Saturday, November 12, 2005

Genderally Speaking

The oldest showed today for his first time. He came in third in his class of equitation, which was outstanding and right where we expected, considering (1) the two riders who came in first and second have been riding two years and one year longer respectively than he, and (2) he values speed and degree of difficulty over form.

Third place is a yellow ribbon.

A girl who was yet to show admired it and said, "That's the color of marigold flowers."

My son replied, "No, it's the color of the Corvette we saw on the way here."

Then he showed her how if you drop dust behind your back while standing with your feet apart, it kinda looks like you're pooping.

gender role
The pattern of masculine or feminine behavior of an individual that is defined by a particular culture and that is largely determined by a child's upbringing.
"gender role." The American Heritage Stedman's Medical Dictionary. Houghton Mifflin Company, 2002. 13 Nov. 2005.


Simply incogitable.

\In*cog"i*ta*ble\, a. [L. incogitabilis; pref. in- not + cogitabilis cogitable.] Not cogitable; inconceivable. --Sir T. More.


We used to live in a neighborhood where everyone was very much in each other's pockets. It could be nice, as the entire neighborhood would instantly respond to tragedy with quite pragmatic help. But it could also be vexsome, as petty tittle-tattle ran rampant.

Idle, often sensational and groundless talk about others. Synonyms: gossip, gossipry, hearsay, report, rumor, talebearing, tattle, word.
"tittle-tattle." Roget's II: The New Thesaurus, Third Edition. Houghton Mifflin Company, 1995. 12 Nov. 2005.

Friday, November 11, 2005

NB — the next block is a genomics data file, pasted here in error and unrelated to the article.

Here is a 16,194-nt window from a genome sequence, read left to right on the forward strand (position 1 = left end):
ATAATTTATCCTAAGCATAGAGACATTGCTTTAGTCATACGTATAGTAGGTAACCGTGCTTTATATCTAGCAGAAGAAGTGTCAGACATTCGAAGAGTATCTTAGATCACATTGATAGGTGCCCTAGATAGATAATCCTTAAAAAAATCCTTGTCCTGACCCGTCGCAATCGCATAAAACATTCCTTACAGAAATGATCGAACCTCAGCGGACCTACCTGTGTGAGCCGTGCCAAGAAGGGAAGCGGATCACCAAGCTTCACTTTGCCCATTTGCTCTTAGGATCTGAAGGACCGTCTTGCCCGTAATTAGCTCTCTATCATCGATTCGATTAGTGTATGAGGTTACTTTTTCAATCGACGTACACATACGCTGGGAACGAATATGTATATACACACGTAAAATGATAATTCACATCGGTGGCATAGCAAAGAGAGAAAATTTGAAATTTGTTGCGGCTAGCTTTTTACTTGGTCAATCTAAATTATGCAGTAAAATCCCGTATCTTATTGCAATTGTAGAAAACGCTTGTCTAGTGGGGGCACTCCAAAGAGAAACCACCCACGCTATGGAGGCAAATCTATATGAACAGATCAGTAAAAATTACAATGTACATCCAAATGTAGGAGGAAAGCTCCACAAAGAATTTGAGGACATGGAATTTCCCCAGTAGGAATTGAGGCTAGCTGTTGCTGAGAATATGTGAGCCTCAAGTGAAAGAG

Always thinking

Some are always thinking, perhaps even cogitabund.

[fr. L. cogitabundus, thinking; fr. cogitare, to think]
archaic given to deep thought, having the appearance of being in deep meditation: pensive

Chain gang walking

I saw what had to be a preschool class out for a walk the other day. Approximately six children were in this sort of horizontal ladder made entirely of canvas strapping, with one child in between each set of rungs, and a guard - I mean a teacher - at each end.

It looked incredibly difficult for the children to walk, having to coordinate their gait with their classmates'. Most every child was looking down at his or her feet, and I saw several stumble. The adults didn't seem to be able to enjoy it either; they were kept busy chastising and reminding to "keep up with the group".

My preschool class used to take walks. We held hands.

A group of animals, prisoners, or slaves chained together in a line.
To fasten together in a coffle.
[Arabic qāfila, caravan, feminine active participle of qafala, to close, return.]
"coffle." The American Heritage® Dictionary of the English Language, Fourth Edition. Houghton Mifflin Company, 2004. 11 Nov. 2005.

Thursday, November 10, 2005


My husband was flipping through the DirecTV channels a few days back while I sat next to him on the sofa, flipping through the newspaper. Barack Obama was on TV, on Comedy Central's The Daily Show. My husband and I, though we each identify with a different political party, both commented that we find him incredibly appealing as someone we'd like to know personally. He's intelligent, his smile is infectious, he speaks with consideration, and he just has that intangible "it". He strikes us as someone wonderful to be stuck next to on an airplane.

The ability to attract others through personal magnetism and charm.
"duende." The American Heritage® Dictionary of the English Language, Fourth Edition. Houghton Mifflin Company, 2004. 10 Nov. 2005.

Feel that cold, frigid breeze...

It's cold here on the East Coast. Not only that, but it's breezy. That's makes it so much worse. We have 4 Arborvitaes in the front along the fence line and they are all dancing like crazy with this wind. There are gusts up to 35 mph! Our trees are holding their own against the wind, but they sure do look cold and tired.... like a blanket and some shelter would mean a lot to them.

Windblown: adj.,

1. Blown or dispersed by the wind

2. Growing or shaped in a manner governed by the prevailing winds

"windblown." The American Heritage® Dictionary of the English Language, Fourth Edition. Houghton Mifflin Company, 2004. 10 Nov. 2005.

Do you think you'll live forever as well?